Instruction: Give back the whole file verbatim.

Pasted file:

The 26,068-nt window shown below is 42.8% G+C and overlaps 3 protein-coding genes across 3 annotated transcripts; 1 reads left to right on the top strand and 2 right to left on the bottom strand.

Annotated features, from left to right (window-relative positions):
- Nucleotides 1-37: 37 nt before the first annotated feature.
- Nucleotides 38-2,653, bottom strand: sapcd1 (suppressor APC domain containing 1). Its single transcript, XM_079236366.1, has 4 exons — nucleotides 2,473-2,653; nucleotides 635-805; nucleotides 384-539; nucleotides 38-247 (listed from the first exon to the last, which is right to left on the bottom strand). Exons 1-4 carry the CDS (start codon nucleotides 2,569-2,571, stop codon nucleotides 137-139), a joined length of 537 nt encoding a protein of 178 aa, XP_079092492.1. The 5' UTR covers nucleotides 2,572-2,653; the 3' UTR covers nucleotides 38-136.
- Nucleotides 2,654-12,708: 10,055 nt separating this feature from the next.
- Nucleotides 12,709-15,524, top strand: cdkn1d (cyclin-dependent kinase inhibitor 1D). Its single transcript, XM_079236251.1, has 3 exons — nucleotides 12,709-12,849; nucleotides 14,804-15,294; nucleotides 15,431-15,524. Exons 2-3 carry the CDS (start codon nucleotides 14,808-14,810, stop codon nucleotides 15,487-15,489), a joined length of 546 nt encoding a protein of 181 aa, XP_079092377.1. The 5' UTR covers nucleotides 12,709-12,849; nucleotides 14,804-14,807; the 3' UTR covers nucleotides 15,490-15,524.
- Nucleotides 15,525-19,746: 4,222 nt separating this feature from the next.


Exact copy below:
The 26,068-nt window shown below is 42.8% G+C and overlaps 3 protein-coding genes across 3 annotated transcripts; 1 reads left to right on the top strand and 2 right to left on the bottom strand.

Annotated features, from left to right (window-relative positions):
- Nucleotides 1-37: 37 nt before the first annotated feature.
- Nucleotides 38-2,653, bottom strand: sapcd1 (suppressor APC domain containing 1). Its single transcript, XM_079236366.1, has 4 exons — nucleotides 2,473-2,653; nucleotides 635-805; nucleotides 384-539; nucleotides 38-247 (listed from the first exon to the last, which is right to left on the bottom strand). Exons 1-4 carry the CDS (start codon nucleotides 2,569-2,571, stop codon nucleotides 137-139), a joined length of 537 nt encoding a protein of 178 aa, XP_079092492.1. The 5' UTR covers nucleotides 2,572-2,653; the 3' UTR covers nucleotides 38-136.
- Nucleotides 2,654-12,708: 10,055 nt separating this feature from the next.
- Nucleotides 12,709-15,524, top strand: cdkn1d (cyclin-dependent kinase inhibitor 1D). Its single transcript, XM_079236251.1, has 3 exons — nucleotides 12,709-12,849; nucleotides 14,804-15,294; nucleotides 15,431-15,524. Exons 2-3 carry the CDS (start codon nucleotides 14,808-14,810, stop codon nucleotides 15,487-15,489), a joined length of 546 nt encoding a protein of 181 aa, XP_079092377.1. The 5' UTR covers nucleotides 12,709-12,849; nucleotides 14,804-14,807; the 3' UTR covers nucleotides 15,490-15,524.
- Nucleotides 15,525-19,746: 4,222 nt separating this feature from the next.